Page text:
27 January 2020
Greeks stand in line to withdraw money from a cash machine after the government declared a bank holiday. Photo: Reuters
Greeks stand in line to withdraw money from a cash machine after the government declared a bank holiday. Photo: Reuters

How Greece will deepen Europe’s season of discontent

We get asked about the stability of the eurozone and, more broadly, the European Union.

Greece is most prominent in the headlines — a precarious situation that will unfold over the first few days and weeks of the third quarter.

Despite the prolonged stalemate among the negotiating parties, our view has been that a deal would eventually be reached.

As the June 30 debt repayment deadline drew closer, however, the odds of default and “Grexit” increased markedly, especially after the Greek government’s call for a July 5 referendum on the proposed terms set forth by the country’s creditors on June 25.

If the public votes no, or Greece fails to pay back a 20-year, 20 billion yen (US$162.6 million) samurai bond maturing on July 14 — which could trigger a cross-default on other debt even before the July 20 payment to the European Central Bank comes due — the European Central Bank would become the real backstop.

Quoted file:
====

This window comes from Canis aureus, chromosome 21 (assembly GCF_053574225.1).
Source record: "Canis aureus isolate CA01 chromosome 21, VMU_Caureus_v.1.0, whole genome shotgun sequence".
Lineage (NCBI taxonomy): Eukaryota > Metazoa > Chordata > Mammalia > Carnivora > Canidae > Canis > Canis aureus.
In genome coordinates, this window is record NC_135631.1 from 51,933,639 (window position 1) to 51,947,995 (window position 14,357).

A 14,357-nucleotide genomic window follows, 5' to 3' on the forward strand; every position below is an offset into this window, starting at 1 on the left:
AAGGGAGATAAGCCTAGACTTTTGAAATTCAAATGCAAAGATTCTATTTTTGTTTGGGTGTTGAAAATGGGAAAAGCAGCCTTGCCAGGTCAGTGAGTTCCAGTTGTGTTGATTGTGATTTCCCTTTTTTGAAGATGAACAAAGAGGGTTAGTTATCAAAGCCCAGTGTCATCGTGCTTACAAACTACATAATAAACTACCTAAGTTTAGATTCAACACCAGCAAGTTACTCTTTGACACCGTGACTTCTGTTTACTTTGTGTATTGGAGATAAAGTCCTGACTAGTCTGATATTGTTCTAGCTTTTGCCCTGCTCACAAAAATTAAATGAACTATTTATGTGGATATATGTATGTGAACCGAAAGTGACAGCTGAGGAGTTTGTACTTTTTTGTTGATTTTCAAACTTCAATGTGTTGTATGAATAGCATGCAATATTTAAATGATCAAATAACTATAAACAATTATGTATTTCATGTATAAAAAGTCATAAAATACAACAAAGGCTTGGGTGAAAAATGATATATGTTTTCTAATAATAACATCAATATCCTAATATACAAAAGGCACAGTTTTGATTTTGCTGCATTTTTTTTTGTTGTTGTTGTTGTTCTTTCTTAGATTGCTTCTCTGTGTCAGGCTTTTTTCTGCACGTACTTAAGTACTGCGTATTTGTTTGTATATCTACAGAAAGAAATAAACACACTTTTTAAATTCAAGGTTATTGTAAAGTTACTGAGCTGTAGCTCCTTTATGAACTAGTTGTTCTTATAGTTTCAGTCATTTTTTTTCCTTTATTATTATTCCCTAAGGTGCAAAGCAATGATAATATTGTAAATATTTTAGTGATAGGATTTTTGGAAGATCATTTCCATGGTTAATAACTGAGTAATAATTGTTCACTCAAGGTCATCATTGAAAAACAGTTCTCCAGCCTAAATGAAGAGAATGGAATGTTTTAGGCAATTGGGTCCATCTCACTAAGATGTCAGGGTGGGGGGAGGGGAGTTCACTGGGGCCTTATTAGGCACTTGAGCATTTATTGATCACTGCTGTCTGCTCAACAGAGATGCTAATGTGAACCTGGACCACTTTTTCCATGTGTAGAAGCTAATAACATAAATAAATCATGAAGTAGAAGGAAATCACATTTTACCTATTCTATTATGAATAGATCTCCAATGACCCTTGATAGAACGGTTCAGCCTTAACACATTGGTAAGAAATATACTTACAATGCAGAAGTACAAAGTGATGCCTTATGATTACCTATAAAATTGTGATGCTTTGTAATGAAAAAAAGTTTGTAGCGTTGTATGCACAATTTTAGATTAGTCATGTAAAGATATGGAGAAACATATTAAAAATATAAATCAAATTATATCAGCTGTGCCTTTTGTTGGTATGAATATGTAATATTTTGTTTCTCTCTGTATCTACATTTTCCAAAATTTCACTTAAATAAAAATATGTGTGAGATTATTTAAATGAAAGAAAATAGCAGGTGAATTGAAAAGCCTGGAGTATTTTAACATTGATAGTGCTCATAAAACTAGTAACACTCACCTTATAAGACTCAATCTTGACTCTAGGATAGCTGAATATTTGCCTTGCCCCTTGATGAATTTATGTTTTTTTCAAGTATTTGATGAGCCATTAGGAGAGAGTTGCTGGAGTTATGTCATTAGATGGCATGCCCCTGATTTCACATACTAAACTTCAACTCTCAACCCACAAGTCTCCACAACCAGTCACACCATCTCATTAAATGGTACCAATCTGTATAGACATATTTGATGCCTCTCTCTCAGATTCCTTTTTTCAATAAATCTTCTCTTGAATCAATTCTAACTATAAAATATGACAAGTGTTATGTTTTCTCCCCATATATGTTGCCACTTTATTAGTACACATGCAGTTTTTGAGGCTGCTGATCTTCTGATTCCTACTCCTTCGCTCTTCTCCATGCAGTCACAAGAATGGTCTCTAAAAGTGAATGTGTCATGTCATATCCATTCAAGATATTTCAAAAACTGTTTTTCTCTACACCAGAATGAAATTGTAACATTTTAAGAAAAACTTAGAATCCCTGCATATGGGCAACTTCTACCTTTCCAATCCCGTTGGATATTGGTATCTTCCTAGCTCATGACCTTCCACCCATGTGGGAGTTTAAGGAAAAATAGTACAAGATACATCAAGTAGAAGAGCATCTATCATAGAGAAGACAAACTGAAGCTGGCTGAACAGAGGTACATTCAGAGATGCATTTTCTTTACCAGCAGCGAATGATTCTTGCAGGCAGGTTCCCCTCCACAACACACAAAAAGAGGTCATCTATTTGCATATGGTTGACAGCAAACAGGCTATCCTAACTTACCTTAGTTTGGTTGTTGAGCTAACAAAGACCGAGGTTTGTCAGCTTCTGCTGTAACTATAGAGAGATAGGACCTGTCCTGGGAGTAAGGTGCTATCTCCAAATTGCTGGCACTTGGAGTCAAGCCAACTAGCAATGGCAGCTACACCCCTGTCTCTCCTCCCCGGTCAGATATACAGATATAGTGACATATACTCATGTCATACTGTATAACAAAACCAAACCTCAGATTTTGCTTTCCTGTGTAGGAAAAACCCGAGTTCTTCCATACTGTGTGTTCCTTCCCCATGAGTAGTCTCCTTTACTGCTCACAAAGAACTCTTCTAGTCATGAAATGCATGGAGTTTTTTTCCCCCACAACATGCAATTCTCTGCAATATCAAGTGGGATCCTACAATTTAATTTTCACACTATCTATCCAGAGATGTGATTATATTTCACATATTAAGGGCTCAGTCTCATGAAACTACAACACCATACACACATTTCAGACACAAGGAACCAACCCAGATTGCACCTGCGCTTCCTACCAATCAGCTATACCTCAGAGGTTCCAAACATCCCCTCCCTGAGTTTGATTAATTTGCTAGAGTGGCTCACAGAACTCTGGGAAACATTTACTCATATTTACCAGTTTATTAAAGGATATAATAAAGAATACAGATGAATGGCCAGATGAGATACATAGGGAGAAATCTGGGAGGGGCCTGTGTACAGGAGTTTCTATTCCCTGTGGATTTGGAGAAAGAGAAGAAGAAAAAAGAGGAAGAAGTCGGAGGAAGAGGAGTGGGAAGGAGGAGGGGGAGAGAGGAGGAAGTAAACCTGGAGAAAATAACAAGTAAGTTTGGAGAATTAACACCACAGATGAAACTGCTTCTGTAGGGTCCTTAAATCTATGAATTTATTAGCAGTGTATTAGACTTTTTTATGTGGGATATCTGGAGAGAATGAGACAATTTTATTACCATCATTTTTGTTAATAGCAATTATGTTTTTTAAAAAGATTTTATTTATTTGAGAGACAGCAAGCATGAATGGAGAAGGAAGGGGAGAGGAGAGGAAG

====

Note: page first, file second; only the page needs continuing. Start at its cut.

The markets appear to have tremendous faith in the ability of this ECB backstop to tackle any volatility that might arise.

Nevertheless, there is a political imperative to avoid the significant fallout from such an outcome.

If Greece chooses to leave the eurozone, other countries could be emboldened to consider more publicly the pros and cons of staying in the common currency, making what was considered an irreversible step reversible.

This would also open the door for the markets to speculate about which EU members might be next to go.

What could happen in the United Kingdom is one such conjecture.

After winning reelection with a narrow majority this May, the Conservative Party has moved quickly to negotiate with EU leaders before political infighting and national elections in France and Germany destroy any chance at reform.

A referendum on remaining in the EU now looks likely to happen next May and we expect the UK electorate to vote for the status quo as long as the negotiations yield the best deal possible.

The UK may be further along economically than the rest of Europe but the risk of increased volatility politically makes us somewhat skeptical about this market over the next year.

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Chief economist and fixed income portfolio manager at MFS Investment Management